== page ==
Pneumatic power is used in industry, where it is common to have factory units plumbed for compressed air although other compressed inert gases can be, and are used in smaller or self-contained systems. It also has applications in, among others, dentistry, construction, and mining industry, just to mention a few.
The use of Air vs. Electrical or Hydraulic cylinders/actuators is application specific, site specific, and a cost specific decision. Additional contributing factors when determining the cylinder/actuator median include issues such as safety, reliability, maintenance schedule, etc. Due to the fact that air cylinders can operate without electricity, there is no chance of spark generation. This makes pneumatic actuators ideal for hazardous environment use, i.e., methane or natural gas applications.
Air cylinders for the most part are simple devices. Furthermore, determining the theoretical force output for an actuator is relatively straightforward. Sizing an air cylinder for a specific application can be challenging. Specifying an undersized cylinder is one of the most common mistakes made when working with air cylinders.
Compare to CENTERLINE and PIVOT mounts, the FOOT mounts isn’t as popular. The FOOT mount is less rigid when compared to the other types of mounts. The plane of the mounting surface is not through the centerline of the air cylinder. However, these mounts are often the perfect solution for unique applications.
Frequently an air cylinder must be able to rotate through a curved path or a PIVOT. The strongest pivot mount is a TRUNNION mount. It compensates for misalignment in one plane by using two robust pivot points. A CLEVIS has one pivot point and may be either fixed or removable and is typically attached to the cap end of the air cylinder.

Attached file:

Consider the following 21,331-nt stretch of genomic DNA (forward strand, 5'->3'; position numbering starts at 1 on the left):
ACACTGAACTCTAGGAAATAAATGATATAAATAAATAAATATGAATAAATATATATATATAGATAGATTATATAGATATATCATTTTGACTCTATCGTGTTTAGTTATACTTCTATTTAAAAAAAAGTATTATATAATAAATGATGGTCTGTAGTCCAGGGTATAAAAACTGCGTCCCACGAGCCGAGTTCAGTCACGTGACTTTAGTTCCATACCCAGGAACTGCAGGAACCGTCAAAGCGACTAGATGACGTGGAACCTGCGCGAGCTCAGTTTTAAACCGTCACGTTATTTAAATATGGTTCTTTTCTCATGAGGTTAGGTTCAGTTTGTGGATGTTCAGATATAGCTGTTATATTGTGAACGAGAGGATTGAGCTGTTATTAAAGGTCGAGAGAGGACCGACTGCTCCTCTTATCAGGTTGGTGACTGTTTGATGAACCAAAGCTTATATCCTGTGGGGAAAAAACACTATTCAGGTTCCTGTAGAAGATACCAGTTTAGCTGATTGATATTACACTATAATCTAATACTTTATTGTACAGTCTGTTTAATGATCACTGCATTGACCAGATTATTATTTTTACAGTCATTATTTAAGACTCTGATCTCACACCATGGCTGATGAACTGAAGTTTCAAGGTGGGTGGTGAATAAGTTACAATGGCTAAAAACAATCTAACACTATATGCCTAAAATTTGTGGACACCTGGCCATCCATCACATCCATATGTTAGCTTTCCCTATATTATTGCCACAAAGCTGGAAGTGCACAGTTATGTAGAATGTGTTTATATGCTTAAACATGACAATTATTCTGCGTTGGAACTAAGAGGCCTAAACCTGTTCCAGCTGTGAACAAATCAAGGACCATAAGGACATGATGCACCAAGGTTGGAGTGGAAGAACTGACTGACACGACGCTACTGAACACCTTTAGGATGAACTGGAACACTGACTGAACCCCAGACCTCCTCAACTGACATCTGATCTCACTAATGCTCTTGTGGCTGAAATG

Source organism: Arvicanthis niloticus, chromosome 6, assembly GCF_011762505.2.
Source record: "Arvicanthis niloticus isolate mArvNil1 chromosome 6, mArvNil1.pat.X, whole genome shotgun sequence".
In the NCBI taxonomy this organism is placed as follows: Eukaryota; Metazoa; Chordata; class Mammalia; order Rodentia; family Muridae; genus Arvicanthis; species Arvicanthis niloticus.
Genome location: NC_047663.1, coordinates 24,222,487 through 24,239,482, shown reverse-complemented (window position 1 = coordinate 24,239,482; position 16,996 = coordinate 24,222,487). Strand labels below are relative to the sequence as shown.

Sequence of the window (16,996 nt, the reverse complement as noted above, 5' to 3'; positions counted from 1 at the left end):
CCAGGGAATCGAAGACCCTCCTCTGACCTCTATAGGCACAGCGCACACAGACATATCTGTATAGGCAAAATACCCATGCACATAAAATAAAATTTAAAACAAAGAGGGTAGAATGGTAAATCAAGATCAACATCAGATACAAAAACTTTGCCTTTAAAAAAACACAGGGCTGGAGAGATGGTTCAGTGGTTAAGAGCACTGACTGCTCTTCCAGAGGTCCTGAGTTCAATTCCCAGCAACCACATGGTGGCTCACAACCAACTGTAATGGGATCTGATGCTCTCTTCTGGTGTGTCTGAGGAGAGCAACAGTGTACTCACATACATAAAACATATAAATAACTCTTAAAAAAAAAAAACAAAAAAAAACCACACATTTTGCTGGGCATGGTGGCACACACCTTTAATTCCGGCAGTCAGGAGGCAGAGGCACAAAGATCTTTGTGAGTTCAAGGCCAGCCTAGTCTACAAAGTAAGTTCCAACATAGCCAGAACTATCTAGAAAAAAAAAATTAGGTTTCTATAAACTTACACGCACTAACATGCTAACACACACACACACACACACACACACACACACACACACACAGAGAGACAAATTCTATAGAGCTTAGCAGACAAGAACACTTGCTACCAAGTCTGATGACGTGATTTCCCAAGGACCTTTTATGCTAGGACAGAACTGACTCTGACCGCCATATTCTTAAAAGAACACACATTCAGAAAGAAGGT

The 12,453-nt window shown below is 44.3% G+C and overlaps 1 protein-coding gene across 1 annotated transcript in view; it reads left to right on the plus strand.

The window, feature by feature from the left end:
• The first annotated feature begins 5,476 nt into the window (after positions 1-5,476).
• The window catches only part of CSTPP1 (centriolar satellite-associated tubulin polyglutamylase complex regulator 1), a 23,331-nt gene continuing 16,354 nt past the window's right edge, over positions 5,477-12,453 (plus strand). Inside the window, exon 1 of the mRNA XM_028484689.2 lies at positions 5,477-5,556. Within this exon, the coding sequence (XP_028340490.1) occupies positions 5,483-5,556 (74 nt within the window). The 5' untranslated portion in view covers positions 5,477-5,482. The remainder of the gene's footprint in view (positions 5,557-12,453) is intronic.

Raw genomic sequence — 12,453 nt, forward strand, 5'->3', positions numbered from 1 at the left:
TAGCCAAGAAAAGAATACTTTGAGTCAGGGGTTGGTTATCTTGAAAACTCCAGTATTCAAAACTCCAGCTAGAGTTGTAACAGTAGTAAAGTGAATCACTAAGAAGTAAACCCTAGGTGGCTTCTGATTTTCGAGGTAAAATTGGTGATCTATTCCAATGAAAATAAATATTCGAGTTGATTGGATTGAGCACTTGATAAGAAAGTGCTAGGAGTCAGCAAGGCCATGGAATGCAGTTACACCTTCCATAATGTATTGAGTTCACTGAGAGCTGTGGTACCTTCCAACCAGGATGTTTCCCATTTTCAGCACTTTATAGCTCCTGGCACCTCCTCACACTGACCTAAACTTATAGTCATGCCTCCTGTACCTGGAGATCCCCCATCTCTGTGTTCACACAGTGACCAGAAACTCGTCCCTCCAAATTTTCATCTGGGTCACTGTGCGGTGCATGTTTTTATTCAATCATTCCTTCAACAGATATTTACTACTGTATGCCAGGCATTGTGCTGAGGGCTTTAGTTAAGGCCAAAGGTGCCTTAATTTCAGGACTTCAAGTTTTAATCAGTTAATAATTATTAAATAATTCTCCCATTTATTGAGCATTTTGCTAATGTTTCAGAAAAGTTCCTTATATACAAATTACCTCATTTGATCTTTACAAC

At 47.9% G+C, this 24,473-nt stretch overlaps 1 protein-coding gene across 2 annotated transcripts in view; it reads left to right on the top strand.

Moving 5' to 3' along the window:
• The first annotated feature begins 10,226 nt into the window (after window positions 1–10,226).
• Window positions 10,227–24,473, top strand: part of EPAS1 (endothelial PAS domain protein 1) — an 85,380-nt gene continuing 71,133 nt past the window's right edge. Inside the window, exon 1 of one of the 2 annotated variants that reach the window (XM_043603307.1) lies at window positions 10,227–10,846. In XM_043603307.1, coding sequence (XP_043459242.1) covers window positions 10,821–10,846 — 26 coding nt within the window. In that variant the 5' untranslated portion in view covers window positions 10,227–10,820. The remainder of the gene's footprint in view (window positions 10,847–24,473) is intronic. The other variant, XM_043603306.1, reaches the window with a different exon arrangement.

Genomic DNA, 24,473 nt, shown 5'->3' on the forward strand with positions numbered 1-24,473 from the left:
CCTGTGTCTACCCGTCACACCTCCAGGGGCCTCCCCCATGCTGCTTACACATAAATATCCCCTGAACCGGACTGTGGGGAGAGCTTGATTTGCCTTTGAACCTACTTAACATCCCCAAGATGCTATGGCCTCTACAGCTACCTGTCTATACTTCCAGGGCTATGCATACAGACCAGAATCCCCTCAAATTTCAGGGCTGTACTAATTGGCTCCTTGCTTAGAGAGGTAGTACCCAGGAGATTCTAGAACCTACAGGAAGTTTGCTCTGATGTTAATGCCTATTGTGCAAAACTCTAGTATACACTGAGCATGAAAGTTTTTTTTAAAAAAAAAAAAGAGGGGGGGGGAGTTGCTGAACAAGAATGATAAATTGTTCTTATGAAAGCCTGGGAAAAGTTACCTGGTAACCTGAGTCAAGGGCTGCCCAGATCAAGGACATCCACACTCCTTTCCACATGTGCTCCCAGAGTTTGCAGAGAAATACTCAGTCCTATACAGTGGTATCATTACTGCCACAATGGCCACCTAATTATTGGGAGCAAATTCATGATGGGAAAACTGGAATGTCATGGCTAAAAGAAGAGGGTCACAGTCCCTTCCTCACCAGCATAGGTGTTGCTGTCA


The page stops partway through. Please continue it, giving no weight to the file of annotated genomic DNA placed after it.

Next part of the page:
The best support for a cylinder is along the centerline of the air cylinder. It is called CENTERLINE because the plane of mounting is the centerline of the cylinder.
This is a rigid support that requires accurate alignment.
Centerline mounts may utilize a FLANGE or EXTENDED TIE RODS.
Here are some very important questions regarding the selection of the correct “type” of air cylinder for a specific application:
- What is the required force output?
- What is the required stroke length?
- What is the load?
- How will the cylinder be mounted?
- What media will be used?
- What is the temperature and substance exposure?
Air cylinder functions are literally endless. Here are a couple examples of some common air cylinder applications.
- Opening and closing the gate on a knife gate valve.
- Allowing motion and movement in the animatronics industry.
- Diverting goods on a conveyer system.
- Raising and lowering rides at an amusement park.
- Operating gates to rapidly unload a railcar commodity.
- Press operation in the dry cleaning industry.
- Brush movement in the auto wash industry.
Air cylinders are offered in a variety of shapes, sizes, and types as well as with a multitude of standard options. At first glance, the number of permutations can be a bit overwhelming. The good news is that each cylinder type and configuration has a place in today’s motion-centric automation environment.
Air cylinders are selected by their ability to do work. To ensure maximum production, proper cylinder selection is vital. Cylinder application lives are often predestined long before the product is ever applied. The most common contributing factor that limits productivity is using an undersized cylinder.
Below are a couple of critical cylinder selection practices that should be considered when selecting the perfect air cylinders for the task at hand.
- Determine the force
- Subtract the piston rod area, if applicable
- Know the true operating pressure
- Allowance of internal actuator friction, i.e., seals, bushings, wears bands, etc.
- Know the true load
- Add speed requirements
- Be sure to consider the angles
- Design for slight future productivity requirement additions
- Consider the kinetic energy
These simple steps in the beginning will ensure that your air cylinder will keep your production levels at a pinnacle.